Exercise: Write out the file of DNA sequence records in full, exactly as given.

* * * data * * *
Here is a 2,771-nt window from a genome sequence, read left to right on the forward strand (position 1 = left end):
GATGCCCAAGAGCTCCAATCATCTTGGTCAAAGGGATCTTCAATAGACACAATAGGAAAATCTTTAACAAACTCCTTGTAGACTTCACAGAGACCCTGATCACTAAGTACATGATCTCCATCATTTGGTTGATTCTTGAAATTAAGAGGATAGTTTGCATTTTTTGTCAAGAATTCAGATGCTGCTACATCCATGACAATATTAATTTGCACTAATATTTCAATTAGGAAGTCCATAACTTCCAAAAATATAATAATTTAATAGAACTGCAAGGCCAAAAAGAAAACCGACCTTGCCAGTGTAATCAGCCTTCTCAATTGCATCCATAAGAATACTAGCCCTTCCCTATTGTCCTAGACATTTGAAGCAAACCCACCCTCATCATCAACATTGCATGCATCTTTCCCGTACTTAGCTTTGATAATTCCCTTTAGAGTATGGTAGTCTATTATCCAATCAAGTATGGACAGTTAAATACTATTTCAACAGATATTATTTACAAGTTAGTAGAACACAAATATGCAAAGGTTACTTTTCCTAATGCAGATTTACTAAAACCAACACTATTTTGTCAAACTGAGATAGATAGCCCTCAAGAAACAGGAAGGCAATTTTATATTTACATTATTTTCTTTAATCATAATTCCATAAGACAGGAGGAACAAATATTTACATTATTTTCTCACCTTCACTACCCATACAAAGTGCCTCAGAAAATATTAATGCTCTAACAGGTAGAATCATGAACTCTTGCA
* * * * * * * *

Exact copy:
Here is a 2,771-nt window from a genome sequence, read left to right on the forward strand (position 1 = left end):
GATGCCCAAGAGCTCCAATCATCTTGGTCAAAGGGATCTTCAATAGACACAATAGGAAAATCTTTAACAAACTCCTTGTAGACTTCACAGAGACCCTGATCACTAAGTACATGATCTCCATCATTTGGTTGATTCTTGAAATTAAGAGGATAGTTTGCATTTTTTGTCAAGAATTCAGATGCTGCTACATCCATGACAATATTAATTTGCACTAATATTTCAATTAGGAAGTCCATAACTTCCAAAAATATAATAATTTAATAGAACTGCAAGGCCAAAAAGAAAACCGACCTTGCCAGTGTAATCAGCCTTCTCAATTGCATCCATAAGAATACTAGCCCTTCCCTATTGTCCTAGACATTTGAAGCAAACCCACCCTCATCATCAACATTGCATGCATCTTTCCCGTACTTAGCTTTGATAATTCCCTTTAGAGTATGGTAGTCTATTATCCAATCAAGTATGGACAGTTAAATACTATTTCAACAGATATTATTTACAAGTTAGTAGAACACAAATATGCAAAGGTTACTTTTCCTAATGCAGATTTACTAAAACCAACACTATTTTGTCAAACTGAGATAGATAGCCCTCAAGAAACAGGAAGGCAATTTTATATTTACATTATTTTCTTTAATCATAATTCCATAAGACAGGAGGAACAAATATTTACATTATTTTCTCACCTTCACTACCCATACAAAGTGCCTCAGAAAATATTAATGCTCTAACAGGTAGAATCATGAACTCTTGCA